The Piety of Epictetus
If I were a nightingale, I would perform the work of a nightingale, and if I were a swan, that of a swan. But as it is, I am a rational being, and I must sing the praise of God. This is my work, and I accomplish it, and I will never abandon my post for as long as it is granted to me to remain in it; and I invite all of you to join me in this same song. (Discourses 1.16.20-21)
Epictetus is typically considered the most religious of the Roman Stoics. As such, some attempt to portray him as an outlier among the Stoics. However, as my previous post makes obvious, Seneca expresses religious sentiments quite similar to those of Epictetus. As A.A. Long point out,
In his conception of divine providence, creativity, and rationality, Epictetus is completely in line with the general Stoic tradition. His distinctiveness, in what I have discussed so far, extends mainly to the enthusiasm with which he commends obedience to God and to the warmth he infuses in his expressions of God’s concern for human beings.
This “notable religious sensibility” in the philosophy of Epictetus is also found in Seneca, Musonius Rufus, and Marcus Aurelius and is “broadly in line with traditional Stoicism.” To a large degree, these religious sentiments are the result of the inherent “structural resemblance” between the rationality of humans and that of the divine logos, which allows for a “certain degree of personalistic theism in thinking and speaking about god” in Stoicism. We see this language used frequently by Epictetus. Likewise, over the history of the Stoa, God will “assume more and more spiritual and personal traits” and “religiousness will tend to permeate” Stoicism and move it toward theism without fully arriving there. Nevertheless, it is important to balance the religious sentiments of Epictetus with the realization that he never claimed nor adhered to any form of divine revelation; neither did he express a need for religious faith, in the forms those concepts are commonly understood. For Epictetus, to follow God means “we should pay attention to the God in us, i.e. to our reason, in order to determine what is the right thing for us, namely how we are to live in accordance with nature.”
Talk of God’s seeing, helping, guiding, speaking to and punishing us, and of God as our father, can be explained in terms either of God’s overall providence, or of our inner god or daemon, our reason, which is a fragment of the cosmic deity. Likewise prayer, for Epictetus, is not an appeal for intervention by an external God, but rather an admonition to oneself. Epictetus does differ from the early Stoics in the extent to which he uses personalistic language about God; this may be explained partly by his personal outlook, but also by the purpose of the Discourses, in the context of which God’s providence and his status as an ethical example are more important than the cosmological aspects of him which played an important part in early Stoicism.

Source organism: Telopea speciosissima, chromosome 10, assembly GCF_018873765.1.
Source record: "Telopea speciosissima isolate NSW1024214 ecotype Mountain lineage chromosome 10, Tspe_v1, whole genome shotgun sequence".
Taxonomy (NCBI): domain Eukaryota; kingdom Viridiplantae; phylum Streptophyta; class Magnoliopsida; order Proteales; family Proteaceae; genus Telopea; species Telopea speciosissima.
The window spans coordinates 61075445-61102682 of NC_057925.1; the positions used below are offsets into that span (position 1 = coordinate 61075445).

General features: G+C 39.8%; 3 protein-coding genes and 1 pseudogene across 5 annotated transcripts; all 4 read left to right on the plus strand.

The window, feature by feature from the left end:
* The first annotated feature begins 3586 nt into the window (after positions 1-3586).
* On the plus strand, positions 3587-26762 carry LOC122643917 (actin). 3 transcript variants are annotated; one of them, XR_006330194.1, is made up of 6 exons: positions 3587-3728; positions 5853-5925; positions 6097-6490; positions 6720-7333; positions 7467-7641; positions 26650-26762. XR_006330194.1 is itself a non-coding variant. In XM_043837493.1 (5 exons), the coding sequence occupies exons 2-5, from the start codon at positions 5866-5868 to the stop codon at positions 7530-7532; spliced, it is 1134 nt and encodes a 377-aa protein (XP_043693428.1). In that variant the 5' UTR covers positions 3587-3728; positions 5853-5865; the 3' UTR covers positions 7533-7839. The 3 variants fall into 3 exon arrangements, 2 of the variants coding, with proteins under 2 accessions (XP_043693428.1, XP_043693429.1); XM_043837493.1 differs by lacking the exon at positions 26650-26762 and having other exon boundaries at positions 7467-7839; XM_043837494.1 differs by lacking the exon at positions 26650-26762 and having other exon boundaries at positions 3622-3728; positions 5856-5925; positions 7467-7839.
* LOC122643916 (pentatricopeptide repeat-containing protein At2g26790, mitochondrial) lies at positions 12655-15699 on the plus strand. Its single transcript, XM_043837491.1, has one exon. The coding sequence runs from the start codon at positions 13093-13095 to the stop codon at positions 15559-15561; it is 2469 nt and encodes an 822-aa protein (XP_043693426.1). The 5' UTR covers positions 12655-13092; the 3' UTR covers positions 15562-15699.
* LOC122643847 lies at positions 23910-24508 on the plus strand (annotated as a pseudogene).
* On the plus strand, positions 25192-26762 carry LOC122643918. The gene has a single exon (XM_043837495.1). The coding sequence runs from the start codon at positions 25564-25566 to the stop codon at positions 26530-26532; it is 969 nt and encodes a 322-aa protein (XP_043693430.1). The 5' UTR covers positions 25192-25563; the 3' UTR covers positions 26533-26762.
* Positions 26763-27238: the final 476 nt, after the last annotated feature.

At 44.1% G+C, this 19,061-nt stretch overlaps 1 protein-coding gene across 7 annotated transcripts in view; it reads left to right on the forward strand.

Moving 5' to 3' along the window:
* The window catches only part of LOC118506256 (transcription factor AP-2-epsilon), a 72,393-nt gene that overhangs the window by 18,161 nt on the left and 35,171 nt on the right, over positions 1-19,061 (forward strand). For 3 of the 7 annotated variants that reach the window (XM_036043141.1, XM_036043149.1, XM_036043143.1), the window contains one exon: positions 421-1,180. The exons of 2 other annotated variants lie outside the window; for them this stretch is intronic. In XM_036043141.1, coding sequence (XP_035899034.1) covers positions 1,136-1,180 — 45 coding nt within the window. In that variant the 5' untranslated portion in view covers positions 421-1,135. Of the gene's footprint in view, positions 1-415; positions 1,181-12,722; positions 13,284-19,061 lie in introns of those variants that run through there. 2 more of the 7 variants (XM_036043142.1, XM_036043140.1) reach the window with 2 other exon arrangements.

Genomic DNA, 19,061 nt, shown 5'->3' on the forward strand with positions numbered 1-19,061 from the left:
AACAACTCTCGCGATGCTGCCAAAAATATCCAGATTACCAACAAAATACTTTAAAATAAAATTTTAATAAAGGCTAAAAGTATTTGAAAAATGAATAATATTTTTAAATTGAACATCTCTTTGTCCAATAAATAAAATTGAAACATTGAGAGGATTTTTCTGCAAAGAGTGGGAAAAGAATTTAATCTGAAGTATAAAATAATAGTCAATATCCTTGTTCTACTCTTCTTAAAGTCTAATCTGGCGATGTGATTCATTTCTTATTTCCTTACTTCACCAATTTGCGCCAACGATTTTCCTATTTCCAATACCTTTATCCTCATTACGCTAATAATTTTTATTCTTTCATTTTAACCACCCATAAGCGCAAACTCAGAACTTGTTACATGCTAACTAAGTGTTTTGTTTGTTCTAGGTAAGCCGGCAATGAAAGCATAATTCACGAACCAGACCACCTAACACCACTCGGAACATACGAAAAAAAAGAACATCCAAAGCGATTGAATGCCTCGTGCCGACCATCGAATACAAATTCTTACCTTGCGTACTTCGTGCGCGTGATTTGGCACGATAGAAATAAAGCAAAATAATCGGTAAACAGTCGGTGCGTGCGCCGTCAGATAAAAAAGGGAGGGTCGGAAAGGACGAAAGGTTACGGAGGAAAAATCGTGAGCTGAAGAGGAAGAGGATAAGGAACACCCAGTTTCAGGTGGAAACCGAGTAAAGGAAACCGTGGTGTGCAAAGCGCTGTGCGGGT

A.A. Long sums up the difference between Epictetus and his predecessors in the Stoa by arguing he “proceeds from rather than to God”  by repeatedly instructing us ‘to follow the gods’ (Discourses 1.12.5; 1.30.4; 4.7.20). The earlier Stoics used oikeiosis as the starting point to explain Stoic ethical theory; they taught theology last. Epictetus reversed that approach and made theology the starting point of ethics. Epictetus builds his ethical theory and practice on a “theonomic” foundation—an innate moral sense (preconception) of the good and the divine. Because each of us possesses a fragment of divine Reason (logos) as our guiding principle, we are innately capable of understanding and living according to the laws of God that are written in Nature. Thus, Epictetus’ instruction to ‘follow God’ is equivalent to ‘living according to nature’ (1.26.1). Nevertheless, Epictetus is not entirely unique in this approach; as Plutarch noted, Chrysippus always put theology first when discussing ethical matters. Here we see why the Stoic conception of Nature, derived from the study of physics and theology, is essential to understanding this holistic philosophical system. Both oikeiosis and theology fall under the topic of physics in Stoicism. Thus, whether the Stoics began with oikeiosis or theology they grounded their ethical theory in physics—the study of nature.
The Stoics did not conceive of God as a transcendent being; the Stoic divinity is immanent. As such, a fragment of the same logos that providentially orders the cosmos resides in us as our guiding principle (hegemonikon). A.A. Long suggests,
The Stoics’ deepest religious intuitions are founded on their doctrine that the human mind, in all its functions – reflecting, sensing, desiring, and initiating action – is part and partner of God.
In his book dedicated to the application of Epictetus’ teachings to a philosophical life, A.A. Long writes,
Whether [Epictetus] speaks of Zeus or God or Nature or the gods, he is completely committed to the belief that the world is providentially organized by a divine power whose creative agency reaches its highest manifestation in human beings.